The Writing Handbooks

I am one of the people who believe that creative writing can’t be taught. Much like art or music. “What!?” Says the mob of angry people outside my door. “But I take guitar lessons and it is teaching me!” Yes, annoying linch mob.  Lessons can teach you how to hone a skill but not have mastery over it. You can take guitar lessons everyday for ten years but unless you truly have a knack for it you may never be the next Jimi Hendrix.

I am a firm believer that people are born with creative talents and some people are born with many but lessons and guidance helps you develop and hone such skills. Three books I believe are absolutely necessary for writers both fiction and nonfiction alike.

The Elements of Style (William Strunk JR. and E.B. White)

Get it here

The Elements of Style is one of the most profound literary books for any writer to pick up. It i initially a rehash by E.B. Write of an old self-published book that his teacher in college William Strunk Jr. gave to his students. In it’s pages Strunk describes the way English should be written, the correct passive forms, how to use tenses and other literary devices. Instead of asking you to write in the said style he demands it. Normally, I would object once again claiming that writing can’t be taught, but he teachers how to correctly write, once again honing the skills necessary to be successful. All writers should pick this book up to spruce up their skills.

On Writing (Stephen King)

Get it here

On Writing is another great book for writers abound. In it’s pages, Stephen King describes his early life and then his climb to publication and later success. The book shows the publication process and what a writer may expect when working at publishing “the big one”. Though it may seem slightly outdated, due to some of his works being published in the ’70s and ’80s, the work involved and issues still apply to writing today.

Writer’s Market 2011 (Robert Lee Brewer)

Get it here

The final ‘necessary’ handbooks for writers is Writer’s Market 2011. This massive volume coins itself as”The Most Trusted Guide to Getting Published” and it very well may be. The book lists thousands of literary agents, book publishers, magazines, writing areas for playwrights and scriptwriters and even professional organizations. Along with such a great list Brewer also gives tips on social media and getting published in 2011.

Pick up these books if you don’t already have them in your library.

What books do you deem being necessary for writers?


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About Damian Rucci

D.F. Rucci is a writer, blogger, and a musician from a small town in New Jersey. View all posts by Damian Rucci

9 responses to “The Writing Handbooks

  • Joy Smith

    I have Stephen King’s book, “On Writing.” It’s a great book and I’d recommend it to anyone who loves writing or just King himself.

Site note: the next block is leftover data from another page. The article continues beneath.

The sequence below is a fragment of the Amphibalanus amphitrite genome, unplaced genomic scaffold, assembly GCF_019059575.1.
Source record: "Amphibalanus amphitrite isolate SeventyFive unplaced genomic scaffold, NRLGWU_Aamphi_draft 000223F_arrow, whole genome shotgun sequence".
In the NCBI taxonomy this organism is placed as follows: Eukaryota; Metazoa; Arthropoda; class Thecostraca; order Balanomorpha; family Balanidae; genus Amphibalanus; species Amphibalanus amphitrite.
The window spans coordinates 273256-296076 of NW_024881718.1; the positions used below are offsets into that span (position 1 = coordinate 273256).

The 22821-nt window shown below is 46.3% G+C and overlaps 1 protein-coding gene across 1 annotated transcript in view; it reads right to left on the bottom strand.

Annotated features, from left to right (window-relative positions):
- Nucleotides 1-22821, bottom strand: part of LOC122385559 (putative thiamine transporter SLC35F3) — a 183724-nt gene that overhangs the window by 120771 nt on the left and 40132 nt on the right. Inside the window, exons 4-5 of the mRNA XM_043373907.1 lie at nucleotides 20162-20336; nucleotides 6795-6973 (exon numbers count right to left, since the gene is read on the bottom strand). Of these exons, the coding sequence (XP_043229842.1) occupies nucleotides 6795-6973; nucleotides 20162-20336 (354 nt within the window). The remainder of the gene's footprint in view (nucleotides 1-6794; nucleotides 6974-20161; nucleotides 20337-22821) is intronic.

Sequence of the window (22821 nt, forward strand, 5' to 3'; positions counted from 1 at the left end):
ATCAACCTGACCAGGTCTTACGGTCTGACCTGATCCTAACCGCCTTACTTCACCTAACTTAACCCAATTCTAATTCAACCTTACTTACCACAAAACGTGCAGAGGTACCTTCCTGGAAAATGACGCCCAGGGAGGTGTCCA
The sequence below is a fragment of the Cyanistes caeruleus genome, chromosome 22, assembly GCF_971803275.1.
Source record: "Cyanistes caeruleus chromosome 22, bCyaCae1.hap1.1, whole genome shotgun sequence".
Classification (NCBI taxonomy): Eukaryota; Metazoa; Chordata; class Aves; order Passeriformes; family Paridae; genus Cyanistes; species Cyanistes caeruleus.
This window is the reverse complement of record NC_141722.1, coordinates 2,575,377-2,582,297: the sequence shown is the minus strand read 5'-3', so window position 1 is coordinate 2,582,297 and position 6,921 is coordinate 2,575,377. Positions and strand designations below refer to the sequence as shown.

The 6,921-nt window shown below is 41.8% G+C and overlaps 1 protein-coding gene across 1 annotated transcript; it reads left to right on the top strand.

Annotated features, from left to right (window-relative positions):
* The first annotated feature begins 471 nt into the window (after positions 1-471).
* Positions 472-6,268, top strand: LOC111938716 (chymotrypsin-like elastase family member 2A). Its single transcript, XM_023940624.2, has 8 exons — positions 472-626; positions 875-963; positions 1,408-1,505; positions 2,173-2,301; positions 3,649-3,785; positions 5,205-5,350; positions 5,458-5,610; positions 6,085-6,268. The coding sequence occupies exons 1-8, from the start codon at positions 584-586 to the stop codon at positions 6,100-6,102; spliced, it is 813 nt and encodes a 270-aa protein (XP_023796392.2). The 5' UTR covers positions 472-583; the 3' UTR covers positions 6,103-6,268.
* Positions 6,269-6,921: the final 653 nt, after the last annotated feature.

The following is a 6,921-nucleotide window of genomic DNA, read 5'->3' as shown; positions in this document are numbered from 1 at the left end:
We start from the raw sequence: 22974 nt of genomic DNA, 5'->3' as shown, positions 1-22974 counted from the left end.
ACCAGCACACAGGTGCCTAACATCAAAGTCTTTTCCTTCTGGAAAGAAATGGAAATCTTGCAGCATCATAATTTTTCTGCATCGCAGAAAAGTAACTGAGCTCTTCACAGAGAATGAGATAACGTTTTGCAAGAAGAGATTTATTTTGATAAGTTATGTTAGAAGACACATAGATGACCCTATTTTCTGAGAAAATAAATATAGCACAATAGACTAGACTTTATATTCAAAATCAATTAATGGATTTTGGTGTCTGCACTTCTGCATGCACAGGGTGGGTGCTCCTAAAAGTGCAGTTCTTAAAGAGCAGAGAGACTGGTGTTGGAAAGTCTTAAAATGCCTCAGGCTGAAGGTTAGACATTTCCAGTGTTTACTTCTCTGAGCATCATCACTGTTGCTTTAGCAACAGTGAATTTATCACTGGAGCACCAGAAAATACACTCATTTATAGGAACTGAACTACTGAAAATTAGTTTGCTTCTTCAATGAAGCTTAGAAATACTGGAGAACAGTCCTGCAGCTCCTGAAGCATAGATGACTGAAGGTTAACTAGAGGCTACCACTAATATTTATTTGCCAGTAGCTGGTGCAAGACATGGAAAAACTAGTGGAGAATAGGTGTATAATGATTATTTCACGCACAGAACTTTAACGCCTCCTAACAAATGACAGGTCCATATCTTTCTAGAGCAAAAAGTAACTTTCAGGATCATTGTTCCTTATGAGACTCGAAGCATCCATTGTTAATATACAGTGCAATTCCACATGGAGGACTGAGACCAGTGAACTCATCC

• Maeve

    I’ve read Stephen King’s book. It reads more like a biography than a writing how-to, but it certainly gives all new writers hope. King’s big break didn’t come until Carrie, but he wrote long, long before that. It’s very encouraging.
    I haven’t read the others, but one book I had to read in an AP English class that stuck with is On Writing Well by William Zinsser. He focuses more on non-fiction and academic writing, but the skills he talks about honing in his book are great for all writers. It gives some perspective, especially to writers who are more used to fiction. Exercising both skill sets can only be beneficial in the end.

    As far as your premise, I agree, to a point. Artistic talent cannot be taught, but skills can. I believe you speak more of creative writing, as opposed to academic writing, for example. Even in academic journals, there is much debate about what makes a writer a writer. Some of these writers even comment in interviews that they don’t consider themselves such. It’s very touchy to some.
    I had a class last semester called Advanced Composition. The object of the class was to learn how to write academic papers without using a five-paragraph format (or variations thereof). We discussed writing a lot, the process, what makes us writers, how we write, etc. Based on these discussions, it would seem that many people do agree with you. However, my class was mixed, and here’s where it can get tricky. Some of us were straight English majors, some English lit, some professional writing, and couple history. What we found was that we all had a specific talent for writing, but the writing styles were completely different. Professional writing majors can particular difficulty writing with “I”, while English lit majors had trouble presenting factual claims without personal inflection.